Broadcasting review panel recommends Netflix, other media services must invest in Canadian content

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The panel also wants to see streaming giants prioritize Canadian content on their platforms and for the Canadian Radio-television and Telecommunications Commission (CRTC) to get sweeping new powers to both oversee those giants and force news aggregators like Yahoo to prioritize what it deems “trusted” Canadian news sources.

Those recommendations will guide changes the government plans to make to the regulations governing telecommunications and broadcasting in this country, but some are already raising questions.

“That’s one thing we’re concerned about, is there may be a shifting of roles and what you see and where you see it and how much it costs, but we can’t predict it at this point because there’s too many moving parts,” said John Lawford, executive director of the Public Interest Advocacy Centre.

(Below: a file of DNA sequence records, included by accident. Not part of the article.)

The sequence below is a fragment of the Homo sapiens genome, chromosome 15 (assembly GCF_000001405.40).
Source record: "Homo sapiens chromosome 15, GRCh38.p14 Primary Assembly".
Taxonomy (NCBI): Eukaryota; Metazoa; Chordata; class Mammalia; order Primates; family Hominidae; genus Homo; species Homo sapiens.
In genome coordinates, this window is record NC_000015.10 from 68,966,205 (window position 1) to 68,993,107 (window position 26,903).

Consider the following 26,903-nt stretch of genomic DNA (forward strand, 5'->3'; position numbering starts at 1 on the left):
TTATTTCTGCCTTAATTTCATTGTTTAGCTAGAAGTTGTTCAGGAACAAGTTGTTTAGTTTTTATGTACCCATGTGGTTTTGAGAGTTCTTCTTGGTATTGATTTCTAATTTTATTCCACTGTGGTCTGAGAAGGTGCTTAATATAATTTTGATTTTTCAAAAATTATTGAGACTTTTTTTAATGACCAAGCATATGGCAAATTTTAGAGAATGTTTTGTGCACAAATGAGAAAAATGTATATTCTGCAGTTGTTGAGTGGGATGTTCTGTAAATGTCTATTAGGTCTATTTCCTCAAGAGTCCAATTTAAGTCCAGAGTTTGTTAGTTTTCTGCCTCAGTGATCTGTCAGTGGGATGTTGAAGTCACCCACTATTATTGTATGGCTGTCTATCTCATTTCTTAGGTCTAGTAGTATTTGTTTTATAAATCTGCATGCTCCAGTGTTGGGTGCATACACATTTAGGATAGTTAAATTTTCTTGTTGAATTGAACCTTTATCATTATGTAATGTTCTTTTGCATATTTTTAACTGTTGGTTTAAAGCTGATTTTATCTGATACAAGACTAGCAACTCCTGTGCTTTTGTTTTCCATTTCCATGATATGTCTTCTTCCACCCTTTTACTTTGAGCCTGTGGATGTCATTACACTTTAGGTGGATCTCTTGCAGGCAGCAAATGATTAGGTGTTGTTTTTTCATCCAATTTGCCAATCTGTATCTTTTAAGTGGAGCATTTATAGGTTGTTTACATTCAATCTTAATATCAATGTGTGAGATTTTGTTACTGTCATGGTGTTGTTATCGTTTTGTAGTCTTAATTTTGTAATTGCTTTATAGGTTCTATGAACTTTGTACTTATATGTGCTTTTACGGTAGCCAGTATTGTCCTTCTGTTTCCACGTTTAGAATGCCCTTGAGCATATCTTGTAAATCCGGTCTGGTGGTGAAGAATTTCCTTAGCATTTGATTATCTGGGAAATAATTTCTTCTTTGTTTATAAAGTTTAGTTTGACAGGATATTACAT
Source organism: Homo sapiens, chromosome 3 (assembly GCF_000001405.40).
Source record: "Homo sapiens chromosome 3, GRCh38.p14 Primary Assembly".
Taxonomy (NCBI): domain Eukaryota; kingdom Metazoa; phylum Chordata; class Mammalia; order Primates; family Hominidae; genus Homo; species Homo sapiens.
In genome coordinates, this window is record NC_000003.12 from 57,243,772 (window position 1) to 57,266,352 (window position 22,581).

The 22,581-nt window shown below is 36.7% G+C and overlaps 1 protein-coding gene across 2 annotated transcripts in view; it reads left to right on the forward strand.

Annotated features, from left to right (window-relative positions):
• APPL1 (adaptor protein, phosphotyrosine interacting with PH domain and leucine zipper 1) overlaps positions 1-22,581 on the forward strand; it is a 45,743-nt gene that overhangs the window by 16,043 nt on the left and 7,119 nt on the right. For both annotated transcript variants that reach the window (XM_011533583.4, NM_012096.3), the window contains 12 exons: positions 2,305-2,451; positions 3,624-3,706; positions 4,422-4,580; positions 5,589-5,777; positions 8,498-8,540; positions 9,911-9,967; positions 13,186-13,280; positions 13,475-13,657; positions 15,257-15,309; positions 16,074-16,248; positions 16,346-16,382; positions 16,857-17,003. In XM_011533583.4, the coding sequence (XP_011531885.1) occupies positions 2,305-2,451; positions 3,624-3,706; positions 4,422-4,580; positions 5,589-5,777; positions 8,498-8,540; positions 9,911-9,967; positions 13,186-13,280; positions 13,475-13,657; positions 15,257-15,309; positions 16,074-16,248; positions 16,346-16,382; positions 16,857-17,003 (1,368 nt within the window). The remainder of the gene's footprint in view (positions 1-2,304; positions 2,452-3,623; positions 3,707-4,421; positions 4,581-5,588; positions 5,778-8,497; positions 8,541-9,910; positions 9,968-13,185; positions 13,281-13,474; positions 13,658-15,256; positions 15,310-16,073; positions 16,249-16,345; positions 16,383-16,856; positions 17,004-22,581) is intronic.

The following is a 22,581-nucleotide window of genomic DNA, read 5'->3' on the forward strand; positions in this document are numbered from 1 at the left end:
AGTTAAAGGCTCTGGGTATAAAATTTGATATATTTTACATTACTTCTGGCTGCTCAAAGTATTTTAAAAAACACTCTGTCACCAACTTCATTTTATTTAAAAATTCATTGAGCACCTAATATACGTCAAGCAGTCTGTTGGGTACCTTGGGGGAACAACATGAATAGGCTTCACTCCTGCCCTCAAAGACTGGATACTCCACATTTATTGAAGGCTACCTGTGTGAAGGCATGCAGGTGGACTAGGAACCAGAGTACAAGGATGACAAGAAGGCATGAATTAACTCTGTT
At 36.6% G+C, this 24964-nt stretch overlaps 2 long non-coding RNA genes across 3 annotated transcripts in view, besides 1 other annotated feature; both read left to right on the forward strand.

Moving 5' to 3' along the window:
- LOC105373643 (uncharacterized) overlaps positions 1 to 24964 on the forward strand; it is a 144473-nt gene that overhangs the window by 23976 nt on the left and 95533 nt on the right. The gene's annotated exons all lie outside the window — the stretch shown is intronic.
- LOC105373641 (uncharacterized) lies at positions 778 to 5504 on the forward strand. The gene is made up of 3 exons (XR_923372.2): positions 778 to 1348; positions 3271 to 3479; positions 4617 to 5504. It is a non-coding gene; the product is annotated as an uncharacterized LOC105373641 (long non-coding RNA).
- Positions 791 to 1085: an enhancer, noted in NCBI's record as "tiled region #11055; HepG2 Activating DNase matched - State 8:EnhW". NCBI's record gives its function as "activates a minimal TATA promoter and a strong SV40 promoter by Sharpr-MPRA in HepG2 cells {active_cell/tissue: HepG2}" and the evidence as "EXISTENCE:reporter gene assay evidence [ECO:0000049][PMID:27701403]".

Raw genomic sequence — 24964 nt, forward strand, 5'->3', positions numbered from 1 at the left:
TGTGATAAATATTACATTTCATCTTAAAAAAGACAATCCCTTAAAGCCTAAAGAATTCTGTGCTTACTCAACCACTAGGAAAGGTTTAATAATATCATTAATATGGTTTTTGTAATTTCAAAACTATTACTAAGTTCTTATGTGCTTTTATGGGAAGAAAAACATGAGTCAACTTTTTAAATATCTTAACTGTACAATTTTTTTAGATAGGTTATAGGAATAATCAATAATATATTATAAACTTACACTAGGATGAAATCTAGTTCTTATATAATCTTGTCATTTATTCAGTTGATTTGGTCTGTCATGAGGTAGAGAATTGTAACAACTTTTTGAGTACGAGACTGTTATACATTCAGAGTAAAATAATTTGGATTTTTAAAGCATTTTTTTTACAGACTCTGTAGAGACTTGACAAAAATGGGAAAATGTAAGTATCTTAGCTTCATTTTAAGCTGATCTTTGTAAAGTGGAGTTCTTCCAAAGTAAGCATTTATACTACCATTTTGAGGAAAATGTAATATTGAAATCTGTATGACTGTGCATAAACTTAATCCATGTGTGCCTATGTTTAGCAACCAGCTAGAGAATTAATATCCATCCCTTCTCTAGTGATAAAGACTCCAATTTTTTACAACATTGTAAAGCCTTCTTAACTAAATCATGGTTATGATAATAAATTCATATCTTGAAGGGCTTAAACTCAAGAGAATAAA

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He said while there could be some benefits in terms of content production jobs in the country, a lot still depends on how the platforms targeted in the review will react.

“It probably will help the Canadian production industry and keep those jobs in Canada, but we just don’t know. The reaction of foreign providers will be key and I don’t know what they will say on this.”

Doug Murphy, the president and CEO of Corus Entertainment, said that media company is encouraged by the report and plans to look closely at the details.

“We are encouraged by many of the recommendations contained in the panel’s report and applaud their call for urgent action,” said Murphy.

“We have long been concerned by the undue regulatory burden faced by Canadian broadcasters versus foreign internet broadcasters and we are hopeful that the government will move forward with creating a more equitable competitive environment.